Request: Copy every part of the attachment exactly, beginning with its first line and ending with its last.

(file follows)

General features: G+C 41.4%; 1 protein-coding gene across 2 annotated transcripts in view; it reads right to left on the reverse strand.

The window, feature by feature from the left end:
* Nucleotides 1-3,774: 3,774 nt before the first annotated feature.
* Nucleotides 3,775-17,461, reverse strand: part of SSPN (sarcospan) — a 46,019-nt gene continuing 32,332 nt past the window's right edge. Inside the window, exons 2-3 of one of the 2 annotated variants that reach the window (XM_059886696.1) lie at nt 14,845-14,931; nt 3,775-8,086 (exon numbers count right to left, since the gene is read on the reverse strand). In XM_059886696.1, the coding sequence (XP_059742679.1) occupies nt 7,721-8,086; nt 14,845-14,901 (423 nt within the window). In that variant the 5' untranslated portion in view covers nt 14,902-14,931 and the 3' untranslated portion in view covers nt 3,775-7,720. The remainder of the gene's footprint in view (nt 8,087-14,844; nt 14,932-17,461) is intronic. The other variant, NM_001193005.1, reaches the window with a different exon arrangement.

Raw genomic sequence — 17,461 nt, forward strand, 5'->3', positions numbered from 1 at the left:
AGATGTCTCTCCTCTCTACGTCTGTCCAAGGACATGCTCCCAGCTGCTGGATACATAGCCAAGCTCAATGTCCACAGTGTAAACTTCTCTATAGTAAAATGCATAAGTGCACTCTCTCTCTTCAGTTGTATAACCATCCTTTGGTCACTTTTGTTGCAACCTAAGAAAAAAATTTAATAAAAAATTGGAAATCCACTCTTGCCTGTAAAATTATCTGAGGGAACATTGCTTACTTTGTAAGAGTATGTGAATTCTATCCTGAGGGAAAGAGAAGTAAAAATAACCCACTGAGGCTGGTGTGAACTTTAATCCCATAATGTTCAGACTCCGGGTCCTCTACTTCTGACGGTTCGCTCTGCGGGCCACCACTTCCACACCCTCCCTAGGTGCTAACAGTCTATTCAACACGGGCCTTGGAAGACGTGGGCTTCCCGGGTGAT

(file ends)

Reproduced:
General features: G+C 41.4%; 1 protein-coding gene across 2 annotated transcripts in view; it reads right to left on the reverse strand.

The window, feature by feature from the left end:
* Nucleotides 1-3,774: 3,774 nt before the first annotated feature.
* Nucleotides 3,775-17,461, reverse strand: part of SSPN (sarcospan) — a 46,019-nt gene continuing 32,332 nt past the window's right edge. Inside the window, exons 2-3 of one of the 2 annotated variants that reach the window (XM_059886696.1) lie at nt 14,845-14,931; nt 3,775-8,086 (exon numbers count right to left, since the gene is read on the reverse strand). In XM_059886696.1, the coding sequence (XP_059742679.1) occupies nt 7,721-8,086; nt 14,845-14,901 (423 nt within the window). In that variant the 5' untranslated portion in view covers nt 14,902-14,931 and the 3' untranslated portion in view covers nt 3,775-7,720. The remainder of the gene's footprint in view (nt 8,087-14,844; nt 14,932-17,461) is intronic. The other variant, NM_001193005.1, reaches the window with a different exon arrangement.

Raw genomic sequence — 17,461 nt, forward strand, 5'->3', positions numbered from 1 at the left:
AGATGTCTCTCCTCTCTACGTCTGTCCAAGGACATGCTCCCAGCTGCTGGATACATAGCCAAGCTCAATGTCCACAGTGTAAACTTCTCTATAGTAAAATGCATAAGTGCACTCTCTCTCTTCAGTTGTATAACCATCCTTTGGTCACTTTTGTTGCAACCTAAGAAAAAAATTTAATAAAAAATTGGAAATCCACTCTTGCCTGTAAAATTATCTGAGGGAACATTGCTTACTTTGTAAGAGTATGTGAATTCTATCCTGAGGGAAAGAGAAGTAAAAATAACCCACTGAGGCTGGTGTGAACTTTAATCCCATAATGTTCAGACTCCGGGTCCTCTACTTCTGACGGTTCGCTCTGCGGGCCACCACTTCCACACCCTCCCTAGGTGCTAACAGTCTATTCAACACGGGCCTTGGAAGACGTGGGCTTCCCGGGTGAT